Lack of Logic.

Clearly, the move is a patent disincentive to hold and asset for the long term. The gravity of the amendment can be best understood by an example. Take for instance a case where a taxpayer sells 5,000 shares which have been acquired on different dates at varying costs over a period of two years. Let’s say the sale results in an overall gain of Rs. 5 Lakh: while the sale of some shares (bought within the last 12 months) resulted in a gain of Rs. 20 lakhs, the sale of others threw up a loss of Rs. 15 lakh. While computing capital gains, therefore, the taxpayer would have long-term capital losses of Rs. 15 lakh and short-term capital gains of Rs. 20 lakh. In such a case, the losses will not be allowed to be set-off against the gains, and the person will have to pay tax on short-term capital gains even where the losses are more than the gains. The resulting tax liability could be more than even the net gain of Rs. 5 lakh. The sale of bonus shares too high-lights the absurdity of the amendment as we shall see later in this article.

Retrospective loss.

The amendment also has a side effect, which is, in a sense, retrospective. Long-term capital losses incurred in earlier years, which hitherto could be set off freely against short-term capital gains, can now be set off only against long-term capital gains. The situation in the case of short-term capital losses, however, remains unchanged. Such a loss continues to be eligible for a set-off against long-term capital gains in the year of the loss; it also continues to be eligible to be carried forward for a set-off against short-term or long-term capital gains in subsequent years. The losses can be carried for a maximum of eight years before they lapse.

Time your losses

The amendment means that one has to plan one’s income such that a transaction does not result in long-term capital losses. And if it does, you should try and set it off during the same year by booking corresponding long-term capital gains in the same year. Due to the general state of the stock market, it is likely that you may not run up actual gains, or if you do, it may be notional due to indexation of costs. In such a case, you could keep accumulating long-term capital losses without there being any possibility of a set-off, and such losses could ultimately lapse.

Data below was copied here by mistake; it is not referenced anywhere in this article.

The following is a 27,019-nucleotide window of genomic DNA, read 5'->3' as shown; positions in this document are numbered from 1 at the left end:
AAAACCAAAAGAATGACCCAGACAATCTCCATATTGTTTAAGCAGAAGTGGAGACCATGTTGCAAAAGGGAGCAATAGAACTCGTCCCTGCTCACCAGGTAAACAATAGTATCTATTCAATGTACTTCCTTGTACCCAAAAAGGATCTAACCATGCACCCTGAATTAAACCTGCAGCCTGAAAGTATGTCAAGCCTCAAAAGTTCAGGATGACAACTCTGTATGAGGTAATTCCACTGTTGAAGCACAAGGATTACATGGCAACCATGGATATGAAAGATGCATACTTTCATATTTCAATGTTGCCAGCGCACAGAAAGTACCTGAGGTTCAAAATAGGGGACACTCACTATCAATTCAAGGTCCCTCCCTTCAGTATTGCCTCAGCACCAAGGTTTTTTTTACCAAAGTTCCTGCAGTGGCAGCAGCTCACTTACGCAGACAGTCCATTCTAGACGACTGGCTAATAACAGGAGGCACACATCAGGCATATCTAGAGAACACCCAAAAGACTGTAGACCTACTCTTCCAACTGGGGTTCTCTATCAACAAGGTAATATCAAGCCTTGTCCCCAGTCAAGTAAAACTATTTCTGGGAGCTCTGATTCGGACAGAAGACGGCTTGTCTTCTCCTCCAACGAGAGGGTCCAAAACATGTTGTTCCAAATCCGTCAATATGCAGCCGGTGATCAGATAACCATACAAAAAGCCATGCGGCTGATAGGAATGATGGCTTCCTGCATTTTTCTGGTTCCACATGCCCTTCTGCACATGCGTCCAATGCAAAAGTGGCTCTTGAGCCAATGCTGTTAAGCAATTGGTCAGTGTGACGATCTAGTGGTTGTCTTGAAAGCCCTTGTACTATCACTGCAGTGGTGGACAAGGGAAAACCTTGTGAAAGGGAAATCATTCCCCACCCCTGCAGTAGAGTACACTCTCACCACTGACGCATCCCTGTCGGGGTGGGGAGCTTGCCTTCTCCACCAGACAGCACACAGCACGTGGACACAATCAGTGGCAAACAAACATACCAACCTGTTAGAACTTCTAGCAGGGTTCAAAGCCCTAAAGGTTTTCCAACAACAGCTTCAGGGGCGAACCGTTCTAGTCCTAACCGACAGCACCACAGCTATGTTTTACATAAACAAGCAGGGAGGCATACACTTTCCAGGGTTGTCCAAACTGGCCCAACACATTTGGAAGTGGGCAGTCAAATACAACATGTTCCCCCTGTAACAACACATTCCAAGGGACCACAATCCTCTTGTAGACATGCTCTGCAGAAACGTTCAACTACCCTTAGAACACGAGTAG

Such a situation may arise particularly in the case of mutual funds with a dividend option, where there isn’t much of an increase in the net asset value (NAV). If the mutual fund units are redeemed after a period of one year, it will surely result in long-term capital losses. Here, it will be better to redeem them before a year, subject, of course, to other considerations.
A similar problem may arise when you sell shares along with bonus shares, immediately after the issue of the bonus shares. In such a case, you could incur a long-term capital loss on the shares that are not bonus shares. This is because the ex-bonus price is generally lower. At the same time, you will run up substantial short-term capital gains on the sale of bonus shares, as the cost of bonus shares is taken as ‘nil’. Resultantly, you will not be able to set off your long-term capital losses against the short-term capital gains on the sale of bonus shares, and will have to pay full tax on the sales consideration of the bonus shares. Few cases could be more devoid of the logic than this one.
Clearly, the importance of carefully planning your transactions to make the most of a capital loss cannot be overstated. Importantly, to claim a carry forward of losses, it is necessary for you to file your return before the deadline. You will not be allowed to carry forward your losses if you do not file your returns on time. In the case of a person who is subject to a tax audit or any other audit or of a partner drawing remuneration from a firm is subject to a tax audit, the deadline is October 31. In all other cases, it is July 31. Don’t miss theses deadlines if you want to gain from a loss!

The author is a member of the Bombay Chartered Accountants’ Society

May 13, 2004